This was RevGalBookPals discussion, hosted by Cathy Knits and Mary Beth.
Despite my earlier excellent intentions to buy or borrow this book, I didn't, so no way will I presume to assume anything about this book itself, but I'll respond to Cathy.
3. One of the ways that the book has influenced me was to encourage me to search for alternative options for obtaining our vegetables. Our family subscribed to a gardening subscription service (community sustained agriculture) in which we receive our vegetables from a organic gardener. It’s one step that we have taken that we found works for us. How has this book changed how you are eating or purchasing food? What alternatives are available in your area?Alternatives in my area include a Saturday Farmer's Market a few streets over; a couple of sort of chain (meaning more than once of each) food stores that both have great produce, but their "natural" brands of packaged and scoop-out-of-the-bin cereals and other grains, etc., are about on a par with the no-name stuff at the 99¢ Only store, which, by the way, is a fabulous source for fresh, inexpensive produce, often in extensive variety. During the berry season I shop there 2x or 3x a week.
Now for fun... what is a local food that is unique to your area? For example, grits is a main staple where I live (YOU SHOULD SEE THOSE GRITS FIELDS). For some of you, you may have never eaten it. So.... suppose I came to your place and visited. What would you want me to have that would be a part of your world?
Some of my own culinary history includes growing up eating lots of Southern and Midwestern food, and I still love those Americana basics, though nowadays I cook and eat very little of either aside from what someone may bring to a church potluck. As a young undergrad shopping on my own for the first time, I used to be ecstatic whenever I found my favorite fruits and berries in the market out-of-season, but it took me forever to discover they'd been engineered to be long-keepers that could be hauled long distances without spoiling, and I still haven't quite learned flavors and textures from faraway lands usually aren't as irresistible as those locally grown. Pretty much forever I've eaten low on the food chain and can be very happy with lunches of rice and beans; virtually every day I enjoy a basic (rice, beans, pico de gallo and sometimes potato) burrito for lunch or supper. At an informal sit-down restaurant I'll often order a burger, and make a point of announcing it's "my annual burger," though that's just for effect, since I eat more like 2 or 3 per year than just 1, because you can't eat just one.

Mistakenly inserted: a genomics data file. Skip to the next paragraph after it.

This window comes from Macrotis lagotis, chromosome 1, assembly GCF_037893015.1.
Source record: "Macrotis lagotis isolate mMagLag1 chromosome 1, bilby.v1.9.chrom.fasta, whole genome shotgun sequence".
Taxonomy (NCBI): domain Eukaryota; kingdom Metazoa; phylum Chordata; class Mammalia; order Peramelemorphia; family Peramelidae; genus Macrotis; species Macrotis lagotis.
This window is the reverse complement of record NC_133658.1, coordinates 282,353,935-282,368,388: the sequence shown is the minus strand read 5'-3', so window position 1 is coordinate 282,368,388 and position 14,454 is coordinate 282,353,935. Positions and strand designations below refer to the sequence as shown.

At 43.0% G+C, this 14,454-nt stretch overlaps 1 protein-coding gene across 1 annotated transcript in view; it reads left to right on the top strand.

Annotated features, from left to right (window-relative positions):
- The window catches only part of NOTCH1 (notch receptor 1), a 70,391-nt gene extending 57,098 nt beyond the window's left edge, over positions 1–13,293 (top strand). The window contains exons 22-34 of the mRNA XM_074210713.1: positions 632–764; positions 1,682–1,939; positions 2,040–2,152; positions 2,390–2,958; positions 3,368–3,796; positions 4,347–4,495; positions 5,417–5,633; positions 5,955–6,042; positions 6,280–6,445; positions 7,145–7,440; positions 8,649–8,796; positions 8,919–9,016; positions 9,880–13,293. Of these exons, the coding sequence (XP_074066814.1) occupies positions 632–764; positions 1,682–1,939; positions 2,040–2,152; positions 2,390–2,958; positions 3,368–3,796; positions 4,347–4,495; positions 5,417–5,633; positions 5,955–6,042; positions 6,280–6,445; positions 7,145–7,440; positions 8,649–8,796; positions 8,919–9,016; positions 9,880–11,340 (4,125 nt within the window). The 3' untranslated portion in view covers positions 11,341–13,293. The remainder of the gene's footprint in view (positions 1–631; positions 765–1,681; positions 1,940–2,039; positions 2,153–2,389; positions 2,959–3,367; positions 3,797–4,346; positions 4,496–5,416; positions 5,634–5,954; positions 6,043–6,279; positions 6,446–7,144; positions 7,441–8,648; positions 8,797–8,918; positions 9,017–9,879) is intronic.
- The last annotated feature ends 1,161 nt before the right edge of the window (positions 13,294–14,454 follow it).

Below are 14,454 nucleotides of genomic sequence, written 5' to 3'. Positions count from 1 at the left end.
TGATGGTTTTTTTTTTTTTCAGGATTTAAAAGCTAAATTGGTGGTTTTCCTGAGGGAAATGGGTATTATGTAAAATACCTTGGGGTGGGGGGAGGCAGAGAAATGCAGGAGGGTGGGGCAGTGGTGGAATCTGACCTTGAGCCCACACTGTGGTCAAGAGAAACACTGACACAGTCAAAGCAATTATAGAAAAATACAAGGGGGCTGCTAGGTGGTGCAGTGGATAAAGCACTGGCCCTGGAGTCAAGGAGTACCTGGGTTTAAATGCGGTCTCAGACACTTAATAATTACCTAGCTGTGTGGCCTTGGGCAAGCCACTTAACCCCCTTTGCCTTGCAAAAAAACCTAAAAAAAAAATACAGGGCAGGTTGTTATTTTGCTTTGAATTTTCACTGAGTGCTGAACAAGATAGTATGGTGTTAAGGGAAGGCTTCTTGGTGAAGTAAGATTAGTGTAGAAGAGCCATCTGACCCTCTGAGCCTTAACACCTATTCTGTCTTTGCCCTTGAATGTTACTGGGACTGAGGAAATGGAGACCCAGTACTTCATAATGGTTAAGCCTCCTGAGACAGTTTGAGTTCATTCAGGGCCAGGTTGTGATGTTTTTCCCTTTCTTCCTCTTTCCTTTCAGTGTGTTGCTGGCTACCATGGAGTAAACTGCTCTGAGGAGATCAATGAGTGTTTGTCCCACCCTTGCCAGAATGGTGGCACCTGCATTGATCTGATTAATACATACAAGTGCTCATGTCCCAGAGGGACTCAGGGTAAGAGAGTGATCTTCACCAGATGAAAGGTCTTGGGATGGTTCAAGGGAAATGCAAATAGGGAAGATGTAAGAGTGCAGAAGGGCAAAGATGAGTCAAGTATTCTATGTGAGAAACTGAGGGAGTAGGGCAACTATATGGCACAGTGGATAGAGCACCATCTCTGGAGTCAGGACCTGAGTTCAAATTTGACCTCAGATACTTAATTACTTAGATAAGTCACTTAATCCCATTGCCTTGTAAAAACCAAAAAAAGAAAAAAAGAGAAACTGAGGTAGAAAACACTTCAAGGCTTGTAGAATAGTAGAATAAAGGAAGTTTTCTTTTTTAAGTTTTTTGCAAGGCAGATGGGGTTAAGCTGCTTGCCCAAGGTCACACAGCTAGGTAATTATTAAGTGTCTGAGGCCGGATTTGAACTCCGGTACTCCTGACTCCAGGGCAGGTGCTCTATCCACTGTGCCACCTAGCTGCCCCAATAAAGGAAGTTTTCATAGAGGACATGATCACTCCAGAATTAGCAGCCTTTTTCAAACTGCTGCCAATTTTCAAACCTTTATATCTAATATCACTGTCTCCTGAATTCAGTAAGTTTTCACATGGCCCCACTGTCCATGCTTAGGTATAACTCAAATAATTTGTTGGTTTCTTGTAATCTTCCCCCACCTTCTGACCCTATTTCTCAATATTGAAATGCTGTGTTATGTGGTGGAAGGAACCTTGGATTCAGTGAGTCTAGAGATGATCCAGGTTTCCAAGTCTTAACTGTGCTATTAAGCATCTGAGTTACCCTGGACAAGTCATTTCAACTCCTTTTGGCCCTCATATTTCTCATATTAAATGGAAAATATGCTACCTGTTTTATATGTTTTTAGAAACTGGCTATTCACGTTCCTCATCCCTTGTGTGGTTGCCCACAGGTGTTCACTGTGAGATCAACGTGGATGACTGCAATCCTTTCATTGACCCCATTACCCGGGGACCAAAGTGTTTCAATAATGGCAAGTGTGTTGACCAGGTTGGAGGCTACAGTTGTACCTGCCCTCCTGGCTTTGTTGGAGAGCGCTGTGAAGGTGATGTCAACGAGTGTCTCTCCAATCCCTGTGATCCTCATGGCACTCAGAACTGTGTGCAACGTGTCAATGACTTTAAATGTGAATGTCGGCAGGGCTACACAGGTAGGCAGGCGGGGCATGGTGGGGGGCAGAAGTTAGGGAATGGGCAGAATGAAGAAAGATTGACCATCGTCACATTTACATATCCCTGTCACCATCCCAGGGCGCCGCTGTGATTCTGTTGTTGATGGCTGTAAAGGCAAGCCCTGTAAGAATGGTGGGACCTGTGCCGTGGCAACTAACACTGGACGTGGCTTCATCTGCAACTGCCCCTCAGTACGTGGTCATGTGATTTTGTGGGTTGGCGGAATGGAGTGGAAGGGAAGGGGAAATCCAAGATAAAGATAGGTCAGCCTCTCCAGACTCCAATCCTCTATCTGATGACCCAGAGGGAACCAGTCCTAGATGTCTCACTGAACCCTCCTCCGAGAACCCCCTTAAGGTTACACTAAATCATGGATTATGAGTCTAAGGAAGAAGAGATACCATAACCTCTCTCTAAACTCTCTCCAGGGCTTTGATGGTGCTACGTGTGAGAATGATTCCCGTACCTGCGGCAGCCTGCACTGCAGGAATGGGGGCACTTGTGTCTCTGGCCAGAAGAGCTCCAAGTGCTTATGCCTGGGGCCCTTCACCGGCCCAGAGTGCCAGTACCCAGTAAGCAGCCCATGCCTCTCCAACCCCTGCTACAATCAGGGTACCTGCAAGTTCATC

When you visit this part of the world, I want you to enjoy the avocados that abound in these here parts—I'll make guacamole and a bowl of last Friday 5's 7-layer dip; how about some cheese from Happy Cows and several glasses of inexpensive varietal California wines (white is my preference, though you're welcome to red)?! Mexican culinary influences run high in the Southwest, especially styles and flavors from the northwestern states of Baja California and Sonora, and I'd love for you to feast on a well-stuffed fajita burrito, either on this side or that side of the international border. I really like carne asada, but will be happy to fix vegetarian or pollo instead.
Regarding food and ministry, the church I served on the East Coast had a backyard field, and a couple of apartment-dweller members planted their own gardens. I'd like to see that happening elsewhere, though both that neighborhood and one in High Desert City had community gardens where you could rent a plot for a nominal charge. In terms of current ministry, of course there are potlucks, and one of my current churches hosts a monthly First Saturday Lunch that often includes offerings from member's own gardens. In spite of a relatively short season, Nick, my East Coast friend, grows flowers, veggies and berries, and he's the only person I know of who consistently maintains a compost, something my grandmother always did. My Tucson friend, Carla, who lives in a fairly dense residential area, has at least a dozen, very productive citrus trees and on another note, has a National Wildlife Certified Wildlife HabitatTM. Thanks, Cathy and MB—now to read the book (and GO, GRITS!).